Some content sourced from the 4/24/2020 Wall Street Journal article, “Comfort Foods Make a Comeback in the Coronavirus Age”, and Wikipedia, “the free encyclopedia”.

Come What Mayo

When I was a kid, I had this inexplicable obsession with cheese sandwiches. Maybe it was the popular Wonder Bread of the time (a slice of which could be reduced down to a compact dough ball with minimal effort). Maybe it was fondness for the Tillamook cheese my mother always had on hand; the sandwich merely serving as an edible container.  Surely it was because they were super-simple to make.  Whatever the reason, cheese sandwiches would’ve been utterly dry-mouthed and unappealing without the essential third ingredient: mayonnaise.

Tartar sauce or mayonnaise?

The easy guess here is you have mayonnaise in your refrigerator.  Go check.  Even if you don’t, you have the ingredients to make your own: eggs, oil, and vinegar or lemon juice (blended together at high speed and allowed to set).  The fancier versions of mayo add in some spices.  Your particular brand probably lives quietly in the refrigerator door or towards the back of one of the shelves, alongside several other condiments.  But the more I learn about mayonnaise the less inclined I am to group it together with the basics like ketchup and mustard.

West of the Rockies where I grew up, the standard brand of mayonnaise was always Best Foods.  When I moved east of the Rockies later in life, the name changed to Hellmann’s but the label, the jar, and ingredients were exactly the same.  That was always an oddity to me – until I learned Best Foods acquired Hellmann’s after both brands were solidly established.  Rather than drop one for the other Best Foods just kept them both.  Same product, same packaging, different name.  [Note: those of you in the southeastern U.S. may prefer Duke’s Mayonnaise – a distant third in sales.  At least Duke’s tastes distinctly different than these fraternal twins.]

The essential ingredients

Mayonnaise has one of those prolonged evolutions you could care less about, including its debatable origins.  Several moments in European history claim ties to its invention.  The most credible story (or the most romantic – take your pick) has the French winning the Seven Years’ War in 1756, and the victory dinner including a fish course, but no cream to make the tartar sauce.  The chef improvised with eggs, oil, and garlic instead, and voila: mayonnaise.  Further, the dinner took place in the Spanish port city of Mahon, so the sauce was dubbed “mahonnaise”.  Elegant name, no?

On French fries – seriously?

But for a few uses I can take or leave mayonnaise.  In addition to my childhood cheese sandwiches I only use mayonnaise for tuna salad, potato salad, or cole slaw.  I never put mayonnaise on a burger (do you?)  It’s ketchup on my French fries not mayonnaise (apparently that’s a “thing” with some of you).  It’s drawn butter on my artichokes (again, not mayonnaise).  And speaking of the cheese sandwiches, I recall my mother packing school lunches with bologna-and-mayonnaise sandwiches.  Meat and mayo on the bread – that was it.  No Tillamook cheese, no lettuce or tomato, no pickle on the side.  There’s a harsh simplicity to bologna and mayonnaise.  In other words, I hated the combo (and maybe that’s why mayonnaise only gets “a few uses” in my world now).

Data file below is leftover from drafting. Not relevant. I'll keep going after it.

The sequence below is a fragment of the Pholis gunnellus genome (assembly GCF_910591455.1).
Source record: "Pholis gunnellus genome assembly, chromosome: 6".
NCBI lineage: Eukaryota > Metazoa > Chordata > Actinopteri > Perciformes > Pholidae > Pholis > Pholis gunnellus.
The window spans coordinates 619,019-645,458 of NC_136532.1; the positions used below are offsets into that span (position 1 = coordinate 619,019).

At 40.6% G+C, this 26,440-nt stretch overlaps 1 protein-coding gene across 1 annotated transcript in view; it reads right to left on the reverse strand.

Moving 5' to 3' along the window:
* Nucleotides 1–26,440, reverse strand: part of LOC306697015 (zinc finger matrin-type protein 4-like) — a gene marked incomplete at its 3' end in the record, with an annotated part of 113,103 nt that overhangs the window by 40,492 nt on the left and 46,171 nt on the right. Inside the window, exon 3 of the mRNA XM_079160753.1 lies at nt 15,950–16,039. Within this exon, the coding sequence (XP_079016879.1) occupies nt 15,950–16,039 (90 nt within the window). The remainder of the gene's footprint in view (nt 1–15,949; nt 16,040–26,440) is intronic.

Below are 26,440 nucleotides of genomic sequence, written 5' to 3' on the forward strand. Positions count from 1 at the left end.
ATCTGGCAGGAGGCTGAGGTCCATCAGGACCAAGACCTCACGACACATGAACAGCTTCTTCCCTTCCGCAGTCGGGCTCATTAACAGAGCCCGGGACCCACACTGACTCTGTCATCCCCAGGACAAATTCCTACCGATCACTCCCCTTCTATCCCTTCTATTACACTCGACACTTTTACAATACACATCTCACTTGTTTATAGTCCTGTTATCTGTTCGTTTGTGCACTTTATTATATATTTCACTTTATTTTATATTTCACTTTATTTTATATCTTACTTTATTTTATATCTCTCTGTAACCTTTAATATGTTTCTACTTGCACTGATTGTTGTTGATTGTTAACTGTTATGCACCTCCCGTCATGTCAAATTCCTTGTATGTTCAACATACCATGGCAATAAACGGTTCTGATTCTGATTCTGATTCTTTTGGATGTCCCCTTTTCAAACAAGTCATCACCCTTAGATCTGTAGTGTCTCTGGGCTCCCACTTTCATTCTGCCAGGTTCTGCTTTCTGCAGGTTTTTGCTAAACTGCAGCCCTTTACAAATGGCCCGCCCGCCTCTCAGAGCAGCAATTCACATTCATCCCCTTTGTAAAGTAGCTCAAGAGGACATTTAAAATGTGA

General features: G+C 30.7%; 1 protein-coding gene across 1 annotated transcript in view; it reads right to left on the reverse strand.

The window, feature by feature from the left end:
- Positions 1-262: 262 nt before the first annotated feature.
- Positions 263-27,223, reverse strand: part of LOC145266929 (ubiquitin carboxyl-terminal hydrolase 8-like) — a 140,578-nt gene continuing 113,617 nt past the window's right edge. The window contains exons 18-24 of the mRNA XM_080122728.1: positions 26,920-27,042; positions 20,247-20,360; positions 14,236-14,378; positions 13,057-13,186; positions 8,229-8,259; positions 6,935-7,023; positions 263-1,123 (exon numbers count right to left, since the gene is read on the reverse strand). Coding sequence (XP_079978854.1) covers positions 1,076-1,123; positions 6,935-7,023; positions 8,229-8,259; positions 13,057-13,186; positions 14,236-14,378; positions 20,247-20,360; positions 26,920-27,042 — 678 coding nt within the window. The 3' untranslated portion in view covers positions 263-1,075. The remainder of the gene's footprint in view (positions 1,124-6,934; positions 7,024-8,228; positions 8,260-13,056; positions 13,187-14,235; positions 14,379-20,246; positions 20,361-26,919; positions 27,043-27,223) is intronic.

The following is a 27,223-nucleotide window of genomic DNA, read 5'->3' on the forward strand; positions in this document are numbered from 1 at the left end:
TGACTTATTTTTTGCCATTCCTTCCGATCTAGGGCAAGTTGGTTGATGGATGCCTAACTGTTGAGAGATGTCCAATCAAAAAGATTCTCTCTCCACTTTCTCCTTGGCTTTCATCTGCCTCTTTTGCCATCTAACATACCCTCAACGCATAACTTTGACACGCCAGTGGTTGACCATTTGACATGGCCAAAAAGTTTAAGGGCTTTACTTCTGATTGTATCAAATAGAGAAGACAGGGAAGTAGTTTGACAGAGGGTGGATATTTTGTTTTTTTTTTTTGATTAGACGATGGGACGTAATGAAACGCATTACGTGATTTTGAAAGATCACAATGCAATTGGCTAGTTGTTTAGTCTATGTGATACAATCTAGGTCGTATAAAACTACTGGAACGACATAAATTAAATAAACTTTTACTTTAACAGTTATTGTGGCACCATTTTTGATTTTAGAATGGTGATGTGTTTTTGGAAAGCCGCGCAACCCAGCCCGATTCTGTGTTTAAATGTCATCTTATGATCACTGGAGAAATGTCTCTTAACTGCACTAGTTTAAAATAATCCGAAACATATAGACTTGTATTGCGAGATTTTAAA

After my wife and I met, I discovered another refrigerator regular besides Hellmann’s: Miracle Whip.  You could say Miracle Whip masquerades as mayonnaise (same look, same wide-mouthed jar) but the taste is decidedly sweeter.  Check out MW’s ingredients and you’ll discover a clone of mayonnaise… but with a healthy dose of high fructose corn syrup (sugar).  I like the tangy taste of Miracle Whip but I can’t help thinking mayonnaise is the healthier alternative.  Credit Kraft Foods though, who debuted their “less expensive alternative to mayonnaise” at the Depression-era 1933 Chicago World’s Fair.  Almost a hundred years later MW’s a staple condiment, and the Miracle Whip-or-mayonnaise debate lands in the same conversation as Coke vs. Pepsi, Uncle Ben’s vs. Minute (rice), and Aunt Jemima’s vs. Log Cabin (syrup).

“Mayo-nnaise…”

If you’re like me, at some point in this post your sub-conscience drums up the 1982 romance “An Officer and a Gentleman” (If not, you’ve missed a great film).  If you’ve been to Ireland you probably know County Mayo in the northwest corner of the country.  Better yet, go visit the town of Mayo on the northeast coast of Florida.  A few years ago Mayo changed its name to Miracle Whip as a publicity stunt.  Okay, that tops all other “mayo” references I can come up with.